Feature

Labasa Health Professionals Respond To The Call Of Duty

At 4am yesterday, Sister Selaima Tuisavuna with 18 other medical personnel serving at the Labasa Hospital travelled to Viti Levu to assist with health operations in the Western and Central Division amid the COVID pandemic.
07 May 2021 20:06
Labasa Health Professionals Respond To The Call Of Duty
Sister Selaima Tuisavuna earlier this year (left) and Sister Selaima Tuisavuna earlier this year (right).

At 4am yesterday, Sister Selaima Tuisavuna with 18 other medical personnel serving at the Labasa Hospital travelled to Viti Levu to assist with health operations in the Western and Central Division amid the COVID pandemic.

Being in the nursing profession for more than 16 years, Sister Tuisavuna knows too well what it is like to respond to the call of duty even at the last minute.

When she was told that she was going to be part of the urgent deployment of medical staff to Viti Levu from Labasa Hospital on Wednesday night, she did not hesitate to say yes.

In the midst of it all, the Nasuva, Seaqaqa, Macuata native said it was always an honour to respond to the call of service even in the most crucial of times.

“It was quite a hard and emotional deployment for us because it was sudden,” Sister Tuisavuna said.

“Yesterday when the plea for help came for us to be deployed and assist our brothers and sisters in lockdown at the Lautoka Hospital, it meant that we were not doing this for ourselves, but for Fiji.

“We thought of the medical professionals who have been working hard in isolation centres and it dawned on us that the Health Ministry needed us, Fiji needed us.”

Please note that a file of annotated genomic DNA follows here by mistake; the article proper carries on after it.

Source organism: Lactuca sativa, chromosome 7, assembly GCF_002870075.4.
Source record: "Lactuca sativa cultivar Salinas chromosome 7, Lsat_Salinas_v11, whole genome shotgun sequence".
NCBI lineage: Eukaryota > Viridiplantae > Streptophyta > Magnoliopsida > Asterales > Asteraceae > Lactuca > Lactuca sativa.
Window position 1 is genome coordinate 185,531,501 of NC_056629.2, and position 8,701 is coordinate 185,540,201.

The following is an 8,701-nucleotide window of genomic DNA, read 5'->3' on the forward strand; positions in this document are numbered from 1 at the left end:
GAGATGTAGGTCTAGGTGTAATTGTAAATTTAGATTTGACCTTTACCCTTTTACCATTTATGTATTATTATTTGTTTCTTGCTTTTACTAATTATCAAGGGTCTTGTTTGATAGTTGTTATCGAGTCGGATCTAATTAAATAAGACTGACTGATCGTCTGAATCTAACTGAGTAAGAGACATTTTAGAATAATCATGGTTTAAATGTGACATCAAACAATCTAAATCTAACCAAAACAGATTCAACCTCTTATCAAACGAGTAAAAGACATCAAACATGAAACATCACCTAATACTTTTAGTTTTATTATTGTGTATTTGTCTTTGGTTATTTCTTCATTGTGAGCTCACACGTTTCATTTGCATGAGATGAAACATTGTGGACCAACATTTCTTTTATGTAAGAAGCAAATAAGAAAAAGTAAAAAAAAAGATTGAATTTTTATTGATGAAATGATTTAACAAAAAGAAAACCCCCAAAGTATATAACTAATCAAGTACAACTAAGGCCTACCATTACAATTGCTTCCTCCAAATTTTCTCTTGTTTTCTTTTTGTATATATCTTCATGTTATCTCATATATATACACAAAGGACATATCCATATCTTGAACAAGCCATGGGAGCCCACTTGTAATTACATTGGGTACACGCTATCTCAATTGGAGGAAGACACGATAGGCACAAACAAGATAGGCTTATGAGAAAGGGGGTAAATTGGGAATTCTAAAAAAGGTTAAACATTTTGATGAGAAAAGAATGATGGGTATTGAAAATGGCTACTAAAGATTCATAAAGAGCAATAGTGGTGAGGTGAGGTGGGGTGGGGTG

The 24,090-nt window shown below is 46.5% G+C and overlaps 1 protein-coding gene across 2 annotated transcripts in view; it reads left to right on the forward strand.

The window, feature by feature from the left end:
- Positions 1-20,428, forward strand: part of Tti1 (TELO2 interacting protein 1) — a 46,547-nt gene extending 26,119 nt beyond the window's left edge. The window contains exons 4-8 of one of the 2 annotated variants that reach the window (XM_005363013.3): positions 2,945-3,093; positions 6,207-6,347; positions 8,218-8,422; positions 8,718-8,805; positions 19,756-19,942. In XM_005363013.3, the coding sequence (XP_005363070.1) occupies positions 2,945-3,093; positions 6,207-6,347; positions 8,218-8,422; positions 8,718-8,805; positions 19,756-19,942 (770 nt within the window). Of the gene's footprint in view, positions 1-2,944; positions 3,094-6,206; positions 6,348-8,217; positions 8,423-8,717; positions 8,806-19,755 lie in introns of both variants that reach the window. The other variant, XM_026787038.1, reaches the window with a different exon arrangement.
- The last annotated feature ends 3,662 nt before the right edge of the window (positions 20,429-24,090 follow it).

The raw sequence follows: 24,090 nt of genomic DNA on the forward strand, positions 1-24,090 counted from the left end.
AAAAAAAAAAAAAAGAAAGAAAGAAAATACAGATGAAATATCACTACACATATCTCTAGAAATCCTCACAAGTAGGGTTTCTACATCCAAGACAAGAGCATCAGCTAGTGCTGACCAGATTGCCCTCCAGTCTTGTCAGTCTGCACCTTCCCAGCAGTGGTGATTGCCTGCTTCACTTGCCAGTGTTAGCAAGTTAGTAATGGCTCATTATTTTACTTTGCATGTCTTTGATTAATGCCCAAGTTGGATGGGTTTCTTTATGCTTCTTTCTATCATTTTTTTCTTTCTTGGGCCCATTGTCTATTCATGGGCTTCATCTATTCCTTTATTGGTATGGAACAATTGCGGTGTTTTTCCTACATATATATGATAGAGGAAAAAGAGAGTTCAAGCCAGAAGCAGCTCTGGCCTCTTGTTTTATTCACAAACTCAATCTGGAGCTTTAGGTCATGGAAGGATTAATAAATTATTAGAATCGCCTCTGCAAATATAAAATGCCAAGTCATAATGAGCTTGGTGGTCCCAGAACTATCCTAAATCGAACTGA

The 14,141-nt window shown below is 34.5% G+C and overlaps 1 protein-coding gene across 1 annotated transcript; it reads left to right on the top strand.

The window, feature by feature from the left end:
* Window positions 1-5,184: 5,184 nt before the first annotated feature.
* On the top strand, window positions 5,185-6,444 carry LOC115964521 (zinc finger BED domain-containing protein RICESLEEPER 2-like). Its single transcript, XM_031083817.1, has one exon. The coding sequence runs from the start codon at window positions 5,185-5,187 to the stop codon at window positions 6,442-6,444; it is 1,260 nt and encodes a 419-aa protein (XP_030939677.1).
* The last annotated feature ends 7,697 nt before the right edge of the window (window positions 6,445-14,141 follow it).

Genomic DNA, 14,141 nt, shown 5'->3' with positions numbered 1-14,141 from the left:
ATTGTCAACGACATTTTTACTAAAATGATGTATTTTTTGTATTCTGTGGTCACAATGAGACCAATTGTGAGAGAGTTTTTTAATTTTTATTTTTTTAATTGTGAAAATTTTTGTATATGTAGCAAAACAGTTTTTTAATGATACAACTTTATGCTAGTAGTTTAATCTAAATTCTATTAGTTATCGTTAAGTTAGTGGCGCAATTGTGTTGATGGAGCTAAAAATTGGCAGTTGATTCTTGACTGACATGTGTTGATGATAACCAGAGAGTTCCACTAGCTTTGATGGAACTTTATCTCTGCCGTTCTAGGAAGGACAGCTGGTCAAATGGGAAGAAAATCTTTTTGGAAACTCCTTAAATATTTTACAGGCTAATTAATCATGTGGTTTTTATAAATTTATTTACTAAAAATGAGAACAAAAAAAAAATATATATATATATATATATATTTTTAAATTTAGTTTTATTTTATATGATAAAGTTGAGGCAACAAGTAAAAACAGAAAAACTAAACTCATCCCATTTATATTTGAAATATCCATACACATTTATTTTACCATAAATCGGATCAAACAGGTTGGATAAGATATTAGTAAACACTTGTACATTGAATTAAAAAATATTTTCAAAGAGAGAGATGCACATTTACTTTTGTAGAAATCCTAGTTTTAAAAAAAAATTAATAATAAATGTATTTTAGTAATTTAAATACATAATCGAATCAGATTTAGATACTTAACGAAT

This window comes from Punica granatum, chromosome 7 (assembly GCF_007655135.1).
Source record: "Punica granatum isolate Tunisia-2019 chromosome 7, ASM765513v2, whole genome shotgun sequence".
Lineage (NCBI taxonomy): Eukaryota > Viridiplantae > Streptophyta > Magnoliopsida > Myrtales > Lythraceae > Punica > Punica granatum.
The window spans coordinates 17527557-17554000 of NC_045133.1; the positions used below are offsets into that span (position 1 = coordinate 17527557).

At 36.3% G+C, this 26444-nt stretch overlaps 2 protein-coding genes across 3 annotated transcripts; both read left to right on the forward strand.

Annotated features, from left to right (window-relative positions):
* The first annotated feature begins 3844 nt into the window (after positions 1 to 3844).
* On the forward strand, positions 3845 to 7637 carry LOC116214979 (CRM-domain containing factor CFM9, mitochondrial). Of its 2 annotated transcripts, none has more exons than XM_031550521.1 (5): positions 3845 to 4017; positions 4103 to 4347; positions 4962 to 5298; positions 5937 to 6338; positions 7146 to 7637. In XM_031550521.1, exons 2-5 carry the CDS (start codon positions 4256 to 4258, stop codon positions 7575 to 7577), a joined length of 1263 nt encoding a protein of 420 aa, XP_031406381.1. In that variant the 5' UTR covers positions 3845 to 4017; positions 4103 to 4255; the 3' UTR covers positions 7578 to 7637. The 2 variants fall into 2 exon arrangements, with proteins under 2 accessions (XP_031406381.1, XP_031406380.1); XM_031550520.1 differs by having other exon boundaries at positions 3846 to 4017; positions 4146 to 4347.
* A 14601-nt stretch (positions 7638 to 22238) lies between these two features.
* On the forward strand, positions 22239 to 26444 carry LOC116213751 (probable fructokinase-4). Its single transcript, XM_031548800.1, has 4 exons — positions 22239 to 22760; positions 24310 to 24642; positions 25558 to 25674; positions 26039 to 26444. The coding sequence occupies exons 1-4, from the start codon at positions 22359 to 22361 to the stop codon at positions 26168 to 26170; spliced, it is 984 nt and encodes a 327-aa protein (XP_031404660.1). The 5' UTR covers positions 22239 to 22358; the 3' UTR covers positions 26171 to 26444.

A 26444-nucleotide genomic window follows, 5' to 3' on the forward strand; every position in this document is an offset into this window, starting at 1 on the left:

Family reaction

The mother of one child said it did not always go down well with her family, but making them understand the profession she was in and the call to serve was something she would always emphasise in her household.

She said it is what she took an oath for.

Sister Tuisavuna has been part of a military deployment to Syria for a year and said she knew what it was to always be prepared in her profession.

“When I informed my husband about it, I told him that I was prepared even though it was on such short notice. My husband is back in Labasa, half an hour after I told him about the news of my deployment then it started to sink in for him,” she said.

“He then told me to go and pack my bags while he said he was going to prepare my lunch.”

She said the voyage to Suva yesterday morning was an emotional one for the medical personnel.

“It was all excitement when we departed Labasa Hospital in our transport to the jetty, but when we got into the boat it started to sink in that we were leaving behind our families and loved ones and we were going into the battlefield trying to battle this virus,” she said.

“I encouraged everyone that our brothers and sisters, our fellow colleagues needed us. Let us go and support them.”

She said being in the medical profession has enabled her to always be ready psychologically, spiritually, and physically to be away from family.

She is currently the team leader nursing at the Labasa Hospital, a post she has held since 2017 after serving in Syria on a tour of duty with the Republic of Fiji Military Forces.

Minister for Health and Medical Services, Dr Ifereimi Waqainabete, said they were grateful the young medical and nursing staff who have put their hands up to assist and also Medical Superintendent

Labasa Hospital for allowing their release.

The team will be deployed to the Western Division and Central Division today.

Edited by Losirene Lacanivalu

Feedback: inoke.rabonu@fijisun.com.fj



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